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jjinfla
01-02-2005, 05:14 PM
From a collector's point of view, which cue, each with a current price of $2500, would have the best chance of increasing in value over the years?

Jake

Barbara
01-02-2005, 05:26 PM
Jake,

Richard Black makes some cues that I believe are just for pure art form more than being a playable cue. I see these yearly at the Super Billiards Expo. They're gorgeous, but how do they play?

OTOH, I know SouthWest makes very playable cues that are not as decorative as RB's cues.

Unless you can afford a 6-figure art collection, go for the playable cues as I believe these will be worth more in the long run.

Barbara

JimS
01-02-2005, 06:44 PM
I think that the South West's will hold value the longest...but I am biased (I have a few to sell /ccboard/images/graemlins/wink.gif )

Jimmy B
01-03-2005, 11:29 AM
<blockquote><font class="small">Quote jjinfla:</font><hr> From a collector's point of view, which cue, each with a current price of $2500, would have the best chance of increasing in value over the years?

Jake <hr /></blockquote>

Barb is 1/2 right, she's right when she says to go with the "hit" I think the SW will not only hold value but will be much easier to sell down the road. She's wrong about the 6 figure thing, the trouble is the high end cue market is such a small market it's hard to move certain cues (Living cue makers) Anyone who wants to buy a cue as an investment is a fool. Buy what you like in the way of hit and looks and be happy, never try to think of it as an investment and you'll never be let down.

JB <font color="purple"> </font color>

Pelican
01-03-2005, 02:22 PM
Sorry to disargee Jimmy but if you know what to buy they do appreciate. I have already turned down a nice profit on my Richard Black 30th Anniversary and it has been out less than a year. Cues like this made in limited numbers (this was a total of 30) appreciate the day the maker ships them.

Pel

Fred Agnir
01-03-2005, 03:00 PM
<blockquote><font class="small">Quote Pelican:</font><hr> Sorry to disargee Jimmy but if you know what to buy they do appreciate. <hr /></blockquote> I don't think that's what Jimmy said.

Fred

Chris Cass
01-03-2005, 03:09 PM
Hi Fred,

A cue is only worth what the buyer will pay for it. Like the Dow. It only matters when buying and selling. I get a kick out of some that get a rush when the market moves in one direction or another. I probably don't make any sence to anyone but I think of this stuff in it's easiest form. /ccboard/images/graemlins/smirk.gif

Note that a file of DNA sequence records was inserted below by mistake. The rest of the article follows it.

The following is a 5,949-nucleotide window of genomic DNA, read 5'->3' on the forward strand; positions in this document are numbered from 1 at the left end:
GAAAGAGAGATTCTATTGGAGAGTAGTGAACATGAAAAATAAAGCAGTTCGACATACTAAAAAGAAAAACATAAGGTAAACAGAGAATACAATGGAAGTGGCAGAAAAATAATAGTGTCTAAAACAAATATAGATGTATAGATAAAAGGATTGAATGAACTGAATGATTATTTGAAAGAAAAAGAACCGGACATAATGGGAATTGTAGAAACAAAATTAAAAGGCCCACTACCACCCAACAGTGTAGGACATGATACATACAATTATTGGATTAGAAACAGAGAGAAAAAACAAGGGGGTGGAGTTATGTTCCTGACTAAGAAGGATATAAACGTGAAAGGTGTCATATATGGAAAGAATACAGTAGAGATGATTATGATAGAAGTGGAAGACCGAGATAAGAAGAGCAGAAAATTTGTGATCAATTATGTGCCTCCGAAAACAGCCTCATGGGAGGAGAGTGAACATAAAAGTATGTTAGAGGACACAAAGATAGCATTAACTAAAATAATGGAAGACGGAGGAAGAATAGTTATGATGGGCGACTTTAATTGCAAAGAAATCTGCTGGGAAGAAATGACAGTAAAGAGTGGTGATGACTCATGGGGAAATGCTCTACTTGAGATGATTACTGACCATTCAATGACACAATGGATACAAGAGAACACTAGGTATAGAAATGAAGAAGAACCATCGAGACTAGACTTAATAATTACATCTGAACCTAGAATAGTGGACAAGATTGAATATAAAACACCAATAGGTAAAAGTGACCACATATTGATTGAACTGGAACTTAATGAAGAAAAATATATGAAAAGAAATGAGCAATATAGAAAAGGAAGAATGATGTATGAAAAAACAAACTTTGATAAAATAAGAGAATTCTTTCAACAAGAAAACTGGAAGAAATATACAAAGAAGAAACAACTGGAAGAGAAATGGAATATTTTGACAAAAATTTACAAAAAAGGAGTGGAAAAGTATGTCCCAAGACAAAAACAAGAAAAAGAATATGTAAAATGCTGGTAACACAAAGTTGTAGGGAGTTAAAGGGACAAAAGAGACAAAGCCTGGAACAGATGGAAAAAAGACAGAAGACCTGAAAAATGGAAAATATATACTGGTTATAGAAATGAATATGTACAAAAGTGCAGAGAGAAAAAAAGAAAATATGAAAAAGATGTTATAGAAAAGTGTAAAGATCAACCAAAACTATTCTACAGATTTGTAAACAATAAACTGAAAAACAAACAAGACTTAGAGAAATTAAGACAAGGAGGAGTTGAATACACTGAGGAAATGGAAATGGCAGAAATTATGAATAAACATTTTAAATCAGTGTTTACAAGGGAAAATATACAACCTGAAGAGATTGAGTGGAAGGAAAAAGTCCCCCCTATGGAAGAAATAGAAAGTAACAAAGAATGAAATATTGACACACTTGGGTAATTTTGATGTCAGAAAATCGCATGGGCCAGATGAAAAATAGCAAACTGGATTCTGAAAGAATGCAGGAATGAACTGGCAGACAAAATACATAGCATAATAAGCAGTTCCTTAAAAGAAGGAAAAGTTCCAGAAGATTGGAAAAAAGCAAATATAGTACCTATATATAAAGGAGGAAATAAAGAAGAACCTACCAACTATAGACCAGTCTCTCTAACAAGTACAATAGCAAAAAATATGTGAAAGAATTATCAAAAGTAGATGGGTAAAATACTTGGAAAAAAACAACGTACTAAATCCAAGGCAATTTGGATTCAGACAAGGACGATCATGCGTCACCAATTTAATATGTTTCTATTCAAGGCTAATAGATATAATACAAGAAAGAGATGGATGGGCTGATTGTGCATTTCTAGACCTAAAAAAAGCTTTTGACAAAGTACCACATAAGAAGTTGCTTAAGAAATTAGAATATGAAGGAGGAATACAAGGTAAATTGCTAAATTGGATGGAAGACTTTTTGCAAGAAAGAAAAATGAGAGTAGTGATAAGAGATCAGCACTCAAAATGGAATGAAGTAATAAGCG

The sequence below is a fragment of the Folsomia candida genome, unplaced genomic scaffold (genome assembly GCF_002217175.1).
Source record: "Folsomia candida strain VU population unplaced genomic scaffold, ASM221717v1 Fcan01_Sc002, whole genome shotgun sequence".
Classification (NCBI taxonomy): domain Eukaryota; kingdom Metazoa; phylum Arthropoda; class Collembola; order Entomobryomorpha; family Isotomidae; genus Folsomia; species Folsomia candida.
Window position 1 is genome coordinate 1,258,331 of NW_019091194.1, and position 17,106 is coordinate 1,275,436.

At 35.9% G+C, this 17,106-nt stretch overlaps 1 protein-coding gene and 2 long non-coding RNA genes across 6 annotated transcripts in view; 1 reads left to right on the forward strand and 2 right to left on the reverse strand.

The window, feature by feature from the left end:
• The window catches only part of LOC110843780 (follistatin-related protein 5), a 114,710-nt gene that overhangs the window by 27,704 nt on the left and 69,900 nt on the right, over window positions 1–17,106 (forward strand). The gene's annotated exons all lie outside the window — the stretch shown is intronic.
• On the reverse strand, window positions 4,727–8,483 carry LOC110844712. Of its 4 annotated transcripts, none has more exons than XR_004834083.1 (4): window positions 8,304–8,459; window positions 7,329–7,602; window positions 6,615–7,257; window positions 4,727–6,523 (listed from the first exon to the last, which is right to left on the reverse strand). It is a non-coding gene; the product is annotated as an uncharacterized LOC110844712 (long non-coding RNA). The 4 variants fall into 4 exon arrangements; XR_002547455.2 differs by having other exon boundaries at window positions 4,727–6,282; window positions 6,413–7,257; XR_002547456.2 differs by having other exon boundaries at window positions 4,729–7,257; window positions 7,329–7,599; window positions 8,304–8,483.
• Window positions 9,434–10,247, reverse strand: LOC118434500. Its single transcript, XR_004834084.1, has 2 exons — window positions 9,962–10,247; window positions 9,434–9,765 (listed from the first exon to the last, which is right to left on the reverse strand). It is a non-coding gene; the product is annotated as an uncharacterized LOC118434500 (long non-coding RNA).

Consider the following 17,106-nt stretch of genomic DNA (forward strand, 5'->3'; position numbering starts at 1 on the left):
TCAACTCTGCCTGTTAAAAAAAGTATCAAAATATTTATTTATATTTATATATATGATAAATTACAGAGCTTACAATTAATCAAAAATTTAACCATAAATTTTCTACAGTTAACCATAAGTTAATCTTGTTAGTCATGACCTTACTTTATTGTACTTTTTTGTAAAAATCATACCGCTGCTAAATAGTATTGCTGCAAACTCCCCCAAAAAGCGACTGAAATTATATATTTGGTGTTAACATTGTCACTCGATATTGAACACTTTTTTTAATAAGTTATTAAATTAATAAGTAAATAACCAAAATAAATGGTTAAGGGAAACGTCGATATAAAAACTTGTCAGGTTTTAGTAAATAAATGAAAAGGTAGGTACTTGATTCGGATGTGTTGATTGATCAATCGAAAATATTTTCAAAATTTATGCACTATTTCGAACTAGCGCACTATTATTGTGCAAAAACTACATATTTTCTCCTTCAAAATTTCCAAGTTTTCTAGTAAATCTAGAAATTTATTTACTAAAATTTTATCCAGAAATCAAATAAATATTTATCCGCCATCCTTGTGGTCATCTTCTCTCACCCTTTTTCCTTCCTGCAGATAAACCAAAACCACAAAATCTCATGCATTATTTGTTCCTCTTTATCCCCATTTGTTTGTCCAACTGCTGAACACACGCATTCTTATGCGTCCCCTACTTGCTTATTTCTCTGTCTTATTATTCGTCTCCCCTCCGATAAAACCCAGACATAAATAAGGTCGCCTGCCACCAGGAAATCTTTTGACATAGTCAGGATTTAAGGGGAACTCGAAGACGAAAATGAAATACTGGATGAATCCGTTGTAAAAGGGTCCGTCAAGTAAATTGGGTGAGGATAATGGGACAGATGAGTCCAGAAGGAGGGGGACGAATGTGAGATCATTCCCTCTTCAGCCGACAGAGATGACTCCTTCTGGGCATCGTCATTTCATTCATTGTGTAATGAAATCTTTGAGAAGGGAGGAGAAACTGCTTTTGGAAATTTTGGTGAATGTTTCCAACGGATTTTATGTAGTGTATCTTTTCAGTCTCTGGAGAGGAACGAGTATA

Regards,

C.C.

dg-in-centralpa
01-03-2005, 03:10 PM
Barbara - I bought a Black "Bushka" model at Valley Forge several years ago. I use this to play with all the time. The hit is great and well balanced. This cost me $1495 at the time. This is low end for a Black cue. Now it retails at $1700 according to his website. I can't compare to a Southwest as I've never owned nor played with one. If anyone is willing to loan me one for a week...hahaha.

DG - would buy another Black just because

Pelican
01-03-2005, 04:16 PM
Based it on this from his post:
"Anyone who wants to buy a cue as an investment is a fool."

Oh, I believe my 30th Anniv Black is a good investment.

Pelican
01-03-2005, 04:24 PM
<blockquote><font class="small">Quote Chris Cass:</font><hr>

A cue is only worth what the buyer will pay for it.

<hr /></blockquote>

Chris, that applies to everything in the world. If everyone on earth would be willing to ride a horse the price of gasoline would plummet. But the price of hay would sky rocket /ccboard/images/graemlins/grin.gif. .......... Can't win /ccboard/images/graemlins/crazy.gif

Later, Pel

Fred Agnir
01-03-2005, 06:29 PM
<blockquote><font class="small">Quote Pelican:</font><hr> Based it on this from his post:
"Anyone who wants to buy a cue as an investment is a fool."

Oh, I believe my 30th Anniv Black is a good investment. <hr /></blockquote> Both statements aren't opposites.

Argue that you aren't a fool for investing in a stick. Don't bother arguing whether or not the cue will appreciate. Jimmy wasn't talking about cue appreciation/depreciation. He was talking about the foolishness of investing in cues.

There are collectors, investors, and a combination of both. The industry and fan base is so small compared to other industries that collect &amp; invest that to buy cues as investments, IMO, makes little sense. Do you have an opposing view?